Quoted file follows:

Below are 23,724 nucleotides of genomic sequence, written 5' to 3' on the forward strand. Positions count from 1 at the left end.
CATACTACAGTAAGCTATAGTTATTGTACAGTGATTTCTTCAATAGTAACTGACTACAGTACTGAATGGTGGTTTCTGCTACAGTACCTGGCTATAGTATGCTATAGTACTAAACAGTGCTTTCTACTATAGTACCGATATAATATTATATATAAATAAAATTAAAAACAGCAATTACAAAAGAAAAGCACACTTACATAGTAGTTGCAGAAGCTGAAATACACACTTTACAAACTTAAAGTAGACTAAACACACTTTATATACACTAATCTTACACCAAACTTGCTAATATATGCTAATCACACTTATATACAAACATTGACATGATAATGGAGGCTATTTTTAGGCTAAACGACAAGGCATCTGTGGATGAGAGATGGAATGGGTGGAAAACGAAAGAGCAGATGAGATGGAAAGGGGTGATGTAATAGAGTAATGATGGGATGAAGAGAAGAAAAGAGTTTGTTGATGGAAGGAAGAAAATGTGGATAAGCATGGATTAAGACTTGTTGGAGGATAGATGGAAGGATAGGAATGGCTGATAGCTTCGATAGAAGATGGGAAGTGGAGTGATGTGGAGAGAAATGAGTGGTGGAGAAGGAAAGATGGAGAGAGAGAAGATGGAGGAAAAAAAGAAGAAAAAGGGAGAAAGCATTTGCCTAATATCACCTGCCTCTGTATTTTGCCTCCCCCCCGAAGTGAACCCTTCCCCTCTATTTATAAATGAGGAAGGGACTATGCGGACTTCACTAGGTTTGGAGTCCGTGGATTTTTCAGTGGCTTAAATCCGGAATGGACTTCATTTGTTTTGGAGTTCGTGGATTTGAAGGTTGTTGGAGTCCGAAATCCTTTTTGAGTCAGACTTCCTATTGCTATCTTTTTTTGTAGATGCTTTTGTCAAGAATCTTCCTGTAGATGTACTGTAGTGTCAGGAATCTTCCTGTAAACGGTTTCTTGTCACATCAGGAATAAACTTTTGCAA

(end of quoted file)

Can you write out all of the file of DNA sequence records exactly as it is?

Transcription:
Below are 23,724 nucleotides of genomic sequence, written 5' to 3' on the forward strand. Positions count from 1 at the left end.
CATACTACAGTAAGCTATAGTTATTGTACAGTGATTTCTTCAATAGTAACTGACTACAGTACTGAATGGTGGTTTCTGCTACAGTACCTGGCTATAGTATGCTATAGTACTAAACAGTGCTTTCTACTATAGTACCGATATAATATTATATATAAATAAAATTAAAAACAGCAATTACAAAAGAAAAGCACACTTACATAGTAGTTGCAGAAGCTGAAATACACACTTTACAAACTTAAAGTAGACTAAACACACTTTATATACACTAATCTTACACCAAACTTGCTAATATATGCTAATCACACTTATATACAAACATTGACATGATAATGGAGGCTATTTTTAGGCTAAACGACAAGGCATCTGTGGATGAGAGATGGAATGGGTGGAAAACGAAAGAGCAGATGAGATGGAAAGGGGTGATGTAATAGAGTAATGATGGGATGAAGAGAAGAAAAGAGTTTGTTGATGGAAGGAAGAAAATGTGGATAAGCATGGATTAAGACTTGTTGGAGGATAGATGGAAGGATAGGAATGGCTGATAGCTTCGATAGAAGATGGGAAGTGGAGTGATGTGGAGAGAAATGAGTGGTGGAGAAGGAAAGATGGAGAGAGAGAAGATGGAGGAAAAAAAGAAGAAAAAGGGAGAAAGCATTTGCCTAATATCACCTGCCTCTGTATTTTGCCTCCCCCCCGAAGTGAACCCTTCCCCTCTATTTATAAATGAGGAAGGGACTATGCGGACTTCACTAGGTTTGGAGTCCGTGGATTTTTCAGTGGCTTAAATCCGGAATGGACTTCATTTGTTTTGGAGTTCGTGGATTTGAAGGTTGTTGGAGTCCGAAATCCTTTTTGAGTCAGACTTCCTATTGCTATCTTTTTTTGTAGATGCTTTTGTCAAGAATCTTCCTGTAGATGTACTGTAGTGTCAGGAATCTTCCTGTAAACGGTTTCTTGTCACATCAGGAATAAACTTTTGCAA